Tuesday, October 22, 2019

Love Suicides of Sonezaki

Chikamatsu's play The Love Suicides of Sonezaki is considered to be a classic of the Japanese theatre, so I was very excited to see a production of the play last night as a part of Lincoln Center's White Light Festival.

The production was done in cooperation with Japan's National Bunraku Theatre, Bunraku Kyokai. The theatre was founded in 1963 to bring together narrators, shamisen players, and puppeteers who are all necessary for the creation of Bunraku, a traditional performing art in Japan with deep roots.

In Chikamatsu's time, the puppet theatre he wrote for was called joruri, though the form evolved over subsequent centuries and became known as Bunraku. It involves a chanter who narrates the performance and voices the characters, a shamisen player who provides musical accompaniment, and multiple puppeteers. For the main characters, three puppeteers at once operate a single puppet.

The production I saw added a new element: video projections created by the artist Tabaimo and Hiroshi Sugimoto, who is also listed as artistic director for the piece. Sugimoto clearly wanted to blend together the traditional with the 21st century. The video helped to create the world of the play, supplementing rather than replacing the puppets and set pieces. Occasionally, the audience got to see close-ups of the puppets on the projections, but those moments were rare, as the production kept the focus on the performers (human and inanimate) in front of us.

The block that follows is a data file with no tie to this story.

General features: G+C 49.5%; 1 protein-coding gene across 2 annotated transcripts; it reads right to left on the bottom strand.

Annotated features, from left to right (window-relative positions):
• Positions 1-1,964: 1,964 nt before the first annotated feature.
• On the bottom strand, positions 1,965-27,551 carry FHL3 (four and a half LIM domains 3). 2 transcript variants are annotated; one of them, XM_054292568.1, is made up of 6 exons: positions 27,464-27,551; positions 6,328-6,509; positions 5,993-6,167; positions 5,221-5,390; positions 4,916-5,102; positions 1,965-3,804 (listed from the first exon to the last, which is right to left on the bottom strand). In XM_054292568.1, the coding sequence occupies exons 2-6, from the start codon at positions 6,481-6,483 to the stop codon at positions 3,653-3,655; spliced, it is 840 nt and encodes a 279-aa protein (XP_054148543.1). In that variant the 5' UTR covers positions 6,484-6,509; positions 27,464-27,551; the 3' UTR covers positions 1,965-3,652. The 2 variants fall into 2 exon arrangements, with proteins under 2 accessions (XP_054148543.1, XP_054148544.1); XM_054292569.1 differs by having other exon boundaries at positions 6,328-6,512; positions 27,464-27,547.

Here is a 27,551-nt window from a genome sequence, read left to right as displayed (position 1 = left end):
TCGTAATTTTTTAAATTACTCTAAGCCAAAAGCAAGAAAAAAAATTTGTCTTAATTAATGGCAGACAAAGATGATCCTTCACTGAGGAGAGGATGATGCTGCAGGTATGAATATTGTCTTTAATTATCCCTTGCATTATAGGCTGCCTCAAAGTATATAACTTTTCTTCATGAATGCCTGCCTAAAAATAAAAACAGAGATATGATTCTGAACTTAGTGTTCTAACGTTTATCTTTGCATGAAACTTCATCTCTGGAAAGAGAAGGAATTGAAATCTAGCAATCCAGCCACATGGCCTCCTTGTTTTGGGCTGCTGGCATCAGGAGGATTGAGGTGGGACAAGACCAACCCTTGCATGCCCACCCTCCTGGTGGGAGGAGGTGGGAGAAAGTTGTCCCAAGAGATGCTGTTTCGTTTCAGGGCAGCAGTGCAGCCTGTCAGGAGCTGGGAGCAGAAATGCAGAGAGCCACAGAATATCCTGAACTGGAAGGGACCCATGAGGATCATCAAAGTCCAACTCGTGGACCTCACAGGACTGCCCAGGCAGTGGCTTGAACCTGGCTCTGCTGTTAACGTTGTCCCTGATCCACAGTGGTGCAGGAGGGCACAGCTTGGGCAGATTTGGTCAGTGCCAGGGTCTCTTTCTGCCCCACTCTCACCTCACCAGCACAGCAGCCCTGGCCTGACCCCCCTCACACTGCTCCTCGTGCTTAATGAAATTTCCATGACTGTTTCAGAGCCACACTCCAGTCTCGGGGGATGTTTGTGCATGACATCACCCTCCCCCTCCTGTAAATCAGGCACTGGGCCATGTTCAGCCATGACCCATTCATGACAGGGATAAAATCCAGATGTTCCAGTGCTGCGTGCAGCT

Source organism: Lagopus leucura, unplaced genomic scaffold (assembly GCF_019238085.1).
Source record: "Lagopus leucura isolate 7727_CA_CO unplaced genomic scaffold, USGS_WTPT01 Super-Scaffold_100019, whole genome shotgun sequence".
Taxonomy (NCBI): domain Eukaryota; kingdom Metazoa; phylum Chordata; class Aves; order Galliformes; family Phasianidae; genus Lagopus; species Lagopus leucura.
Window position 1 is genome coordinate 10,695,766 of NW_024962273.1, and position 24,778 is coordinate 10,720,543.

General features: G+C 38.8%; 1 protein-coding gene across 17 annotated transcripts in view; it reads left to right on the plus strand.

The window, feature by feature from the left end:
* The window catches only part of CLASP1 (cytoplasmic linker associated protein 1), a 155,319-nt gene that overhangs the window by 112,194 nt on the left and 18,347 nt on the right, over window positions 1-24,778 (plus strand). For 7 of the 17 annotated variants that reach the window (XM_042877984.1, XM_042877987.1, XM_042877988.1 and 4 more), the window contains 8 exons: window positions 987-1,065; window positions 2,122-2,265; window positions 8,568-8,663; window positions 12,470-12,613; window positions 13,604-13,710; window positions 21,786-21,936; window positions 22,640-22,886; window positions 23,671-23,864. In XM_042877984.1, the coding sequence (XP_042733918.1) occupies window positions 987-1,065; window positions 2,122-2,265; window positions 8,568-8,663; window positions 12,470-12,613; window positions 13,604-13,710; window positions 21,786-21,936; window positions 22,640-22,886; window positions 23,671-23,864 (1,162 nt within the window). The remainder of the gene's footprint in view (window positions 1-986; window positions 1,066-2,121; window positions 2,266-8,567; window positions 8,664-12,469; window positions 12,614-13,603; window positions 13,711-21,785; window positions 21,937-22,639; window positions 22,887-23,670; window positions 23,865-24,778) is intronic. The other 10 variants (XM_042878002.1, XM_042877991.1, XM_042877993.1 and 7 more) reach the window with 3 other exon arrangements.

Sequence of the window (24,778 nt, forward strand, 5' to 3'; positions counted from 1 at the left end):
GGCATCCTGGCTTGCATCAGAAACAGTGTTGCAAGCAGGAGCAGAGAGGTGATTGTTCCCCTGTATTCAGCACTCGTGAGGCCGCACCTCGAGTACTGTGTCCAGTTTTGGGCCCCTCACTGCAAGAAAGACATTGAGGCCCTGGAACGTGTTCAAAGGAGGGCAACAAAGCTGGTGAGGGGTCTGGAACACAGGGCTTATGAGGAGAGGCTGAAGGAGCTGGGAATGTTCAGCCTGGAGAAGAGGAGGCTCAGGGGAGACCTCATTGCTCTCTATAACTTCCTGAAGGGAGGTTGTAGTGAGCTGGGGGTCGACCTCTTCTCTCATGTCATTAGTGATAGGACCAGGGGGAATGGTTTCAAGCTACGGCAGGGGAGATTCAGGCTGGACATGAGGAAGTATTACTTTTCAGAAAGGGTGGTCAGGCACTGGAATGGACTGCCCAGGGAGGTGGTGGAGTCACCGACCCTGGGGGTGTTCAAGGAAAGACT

The Love Suicides of Sonezaki originally premiered in 1703, less than a month after the infamous double suicide depicted in the play actually occurred. The basic idea, two lovers deciding to join each other in death since they cannot be together in life, is both inspiring and disturbing. In 1717, Chikamatsu added some scenes to satisfy demands that the villain of the play be punished, but these additions failed to resolve controversies around the piece. Couples reportedly committed suicide together in imitation of the lovers in the play, and in 1723 the government officially banned the work from being performed.

It was not until 1955 that the play was performed again. By then, any performance tradition specific to the piece had been lost, so modern interpreters of the work have a bit more of a free rein than they might have with other Chikamatsu plays. In that spirit, the video projections seemed to fit right in with the piece.

It isn't every day that Bunraku is performed in New York City, so I'm glad I was there to see it.